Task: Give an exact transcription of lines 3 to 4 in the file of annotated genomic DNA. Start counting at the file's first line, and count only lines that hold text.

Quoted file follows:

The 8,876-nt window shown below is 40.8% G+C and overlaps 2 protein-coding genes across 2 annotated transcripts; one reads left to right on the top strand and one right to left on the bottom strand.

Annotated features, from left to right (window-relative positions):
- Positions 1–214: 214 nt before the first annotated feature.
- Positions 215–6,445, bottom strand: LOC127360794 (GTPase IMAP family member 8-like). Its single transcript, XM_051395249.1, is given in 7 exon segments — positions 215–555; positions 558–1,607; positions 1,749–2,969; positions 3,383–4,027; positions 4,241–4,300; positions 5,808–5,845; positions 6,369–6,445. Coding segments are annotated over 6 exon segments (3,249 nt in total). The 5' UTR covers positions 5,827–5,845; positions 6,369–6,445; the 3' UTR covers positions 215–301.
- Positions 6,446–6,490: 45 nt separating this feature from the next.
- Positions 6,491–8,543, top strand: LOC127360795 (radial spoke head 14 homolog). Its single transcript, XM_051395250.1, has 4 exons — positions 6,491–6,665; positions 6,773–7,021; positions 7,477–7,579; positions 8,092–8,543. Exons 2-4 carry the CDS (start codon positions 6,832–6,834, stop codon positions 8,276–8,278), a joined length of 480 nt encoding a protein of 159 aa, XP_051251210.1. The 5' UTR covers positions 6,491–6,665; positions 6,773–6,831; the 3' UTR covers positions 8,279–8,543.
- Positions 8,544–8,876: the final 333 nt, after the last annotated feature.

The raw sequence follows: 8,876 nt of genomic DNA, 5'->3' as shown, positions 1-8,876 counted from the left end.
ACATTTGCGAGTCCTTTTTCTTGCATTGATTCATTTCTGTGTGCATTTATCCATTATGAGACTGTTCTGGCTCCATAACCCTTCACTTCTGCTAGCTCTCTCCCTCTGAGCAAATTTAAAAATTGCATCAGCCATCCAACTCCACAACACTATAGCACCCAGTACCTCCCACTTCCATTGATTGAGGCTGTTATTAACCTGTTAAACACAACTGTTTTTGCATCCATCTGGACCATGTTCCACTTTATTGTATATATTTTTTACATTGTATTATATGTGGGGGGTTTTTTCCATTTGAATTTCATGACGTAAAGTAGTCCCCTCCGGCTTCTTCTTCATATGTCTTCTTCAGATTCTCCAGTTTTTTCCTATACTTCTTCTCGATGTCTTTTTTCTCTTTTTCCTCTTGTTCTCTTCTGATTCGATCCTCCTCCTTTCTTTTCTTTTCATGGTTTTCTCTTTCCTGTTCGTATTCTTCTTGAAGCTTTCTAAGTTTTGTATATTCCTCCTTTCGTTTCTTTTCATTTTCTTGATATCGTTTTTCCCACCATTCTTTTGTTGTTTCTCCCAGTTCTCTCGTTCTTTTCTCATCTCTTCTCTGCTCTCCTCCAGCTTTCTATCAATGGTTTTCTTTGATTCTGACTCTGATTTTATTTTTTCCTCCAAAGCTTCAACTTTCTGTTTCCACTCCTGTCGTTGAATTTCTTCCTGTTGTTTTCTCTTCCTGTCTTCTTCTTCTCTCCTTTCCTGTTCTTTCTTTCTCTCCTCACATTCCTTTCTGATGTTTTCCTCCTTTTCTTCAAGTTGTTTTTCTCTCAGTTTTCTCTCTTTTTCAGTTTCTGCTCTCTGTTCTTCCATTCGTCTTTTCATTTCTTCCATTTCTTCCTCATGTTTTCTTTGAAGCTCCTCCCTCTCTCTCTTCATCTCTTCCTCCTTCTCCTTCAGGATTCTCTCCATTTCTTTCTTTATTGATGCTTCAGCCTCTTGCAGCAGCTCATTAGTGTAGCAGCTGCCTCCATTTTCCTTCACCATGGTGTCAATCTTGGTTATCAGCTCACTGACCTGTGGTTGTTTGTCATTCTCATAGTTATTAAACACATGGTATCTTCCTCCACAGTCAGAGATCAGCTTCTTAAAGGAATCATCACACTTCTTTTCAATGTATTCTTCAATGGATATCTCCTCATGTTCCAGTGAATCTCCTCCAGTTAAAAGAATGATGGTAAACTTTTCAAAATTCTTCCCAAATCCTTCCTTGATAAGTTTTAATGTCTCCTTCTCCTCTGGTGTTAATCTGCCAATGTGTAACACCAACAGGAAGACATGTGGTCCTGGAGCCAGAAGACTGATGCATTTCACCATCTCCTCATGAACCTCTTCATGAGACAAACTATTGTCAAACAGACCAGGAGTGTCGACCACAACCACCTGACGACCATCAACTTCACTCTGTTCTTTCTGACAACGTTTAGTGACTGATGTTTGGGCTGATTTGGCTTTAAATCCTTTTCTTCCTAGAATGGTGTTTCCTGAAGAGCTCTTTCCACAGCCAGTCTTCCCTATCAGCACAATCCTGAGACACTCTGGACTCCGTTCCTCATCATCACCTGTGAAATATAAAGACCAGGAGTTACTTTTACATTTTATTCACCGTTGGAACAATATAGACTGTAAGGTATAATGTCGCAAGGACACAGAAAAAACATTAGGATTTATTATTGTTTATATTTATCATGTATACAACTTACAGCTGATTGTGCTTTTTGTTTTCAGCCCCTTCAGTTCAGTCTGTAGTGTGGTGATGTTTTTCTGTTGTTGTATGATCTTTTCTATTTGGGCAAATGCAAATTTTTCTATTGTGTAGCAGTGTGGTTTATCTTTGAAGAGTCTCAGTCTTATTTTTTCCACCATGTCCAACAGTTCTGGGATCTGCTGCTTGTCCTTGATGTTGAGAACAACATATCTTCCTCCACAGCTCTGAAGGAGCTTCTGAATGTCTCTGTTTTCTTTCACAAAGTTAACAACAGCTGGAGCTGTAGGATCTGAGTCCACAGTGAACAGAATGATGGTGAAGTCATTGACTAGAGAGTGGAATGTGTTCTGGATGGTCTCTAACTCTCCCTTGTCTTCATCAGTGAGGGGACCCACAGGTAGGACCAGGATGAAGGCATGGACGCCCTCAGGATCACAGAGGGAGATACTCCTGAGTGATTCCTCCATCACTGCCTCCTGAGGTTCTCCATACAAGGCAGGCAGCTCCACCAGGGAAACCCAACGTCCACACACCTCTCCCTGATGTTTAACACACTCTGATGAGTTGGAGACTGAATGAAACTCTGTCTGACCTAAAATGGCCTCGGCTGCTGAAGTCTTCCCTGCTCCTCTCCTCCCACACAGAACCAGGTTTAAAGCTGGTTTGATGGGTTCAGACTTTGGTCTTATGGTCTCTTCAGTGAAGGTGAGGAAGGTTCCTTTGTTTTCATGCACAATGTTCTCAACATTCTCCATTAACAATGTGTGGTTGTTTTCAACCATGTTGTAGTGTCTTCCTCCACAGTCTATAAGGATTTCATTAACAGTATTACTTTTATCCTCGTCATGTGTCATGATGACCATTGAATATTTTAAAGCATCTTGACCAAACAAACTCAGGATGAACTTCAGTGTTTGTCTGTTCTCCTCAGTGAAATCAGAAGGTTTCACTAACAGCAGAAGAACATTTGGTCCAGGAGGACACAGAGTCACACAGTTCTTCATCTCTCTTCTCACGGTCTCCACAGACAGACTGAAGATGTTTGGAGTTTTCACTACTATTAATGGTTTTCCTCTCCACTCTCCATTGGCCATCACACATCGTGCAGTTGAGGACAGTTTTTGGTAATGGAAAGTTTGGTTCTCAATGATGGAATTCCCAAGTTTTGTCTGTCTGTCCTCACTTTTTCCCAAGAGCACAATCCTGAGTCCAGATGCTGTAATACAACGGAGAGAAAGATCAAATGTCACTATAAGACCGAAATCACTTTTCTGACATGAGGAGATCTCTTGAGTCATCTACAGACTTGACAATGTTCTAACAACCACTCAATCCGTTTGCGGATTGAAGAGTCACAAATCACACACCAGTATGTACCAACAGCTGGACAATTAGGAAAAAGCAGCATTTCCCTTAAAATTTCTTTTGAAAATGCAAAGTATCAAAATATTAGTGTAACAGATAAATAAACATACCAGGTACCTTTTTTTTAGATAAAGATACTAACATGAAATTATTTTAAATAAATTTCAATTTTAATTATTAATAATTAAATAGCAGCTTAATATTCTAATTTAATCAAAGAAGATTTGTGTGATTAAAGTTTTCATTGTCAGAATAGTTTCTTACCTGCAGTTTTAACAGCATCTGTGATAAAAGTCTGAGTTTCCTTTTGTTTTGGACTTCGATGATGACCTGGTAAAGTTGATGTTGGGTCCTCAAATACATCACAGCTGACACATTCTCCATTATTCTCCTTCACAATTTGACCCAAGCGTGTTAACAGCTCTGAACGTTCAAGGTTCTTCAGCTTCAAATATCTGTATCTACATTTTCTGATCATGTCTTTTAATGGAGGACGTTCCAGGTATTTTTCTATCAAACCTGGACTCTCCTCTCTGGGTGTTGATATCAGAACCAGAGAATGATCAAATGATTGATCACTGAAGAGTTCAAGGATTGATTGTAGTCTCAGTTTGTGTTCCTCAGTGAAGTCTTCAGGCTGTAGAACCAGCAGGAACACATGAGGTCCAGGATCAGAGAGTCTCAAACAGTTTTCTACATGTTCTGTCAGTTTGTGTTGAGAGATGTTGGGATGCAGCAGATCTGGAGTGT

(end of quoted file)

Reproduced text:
- Positions 1–214: 214 nt before the first annotated feature.
- Positions 215–6,445, bottom strand: LOC127360794 (GTPase IMAP family member 8-like). Its single transcript, XM_051395249.1, is given in 7 exon segments — positions 215–555; positions 558–1,607; positions 1,749–2,969; positions 3,383–4,027; positions 4,241–4,300; positions 5,808–5,845; positions 6,369–6,445. Coding segments are annotated over 6 exon segments (3,249 nt in total). The 5' UTR covers positions 5,827–5,845; positions 6,369–6,445; the 3' UTR covers positions 215–301.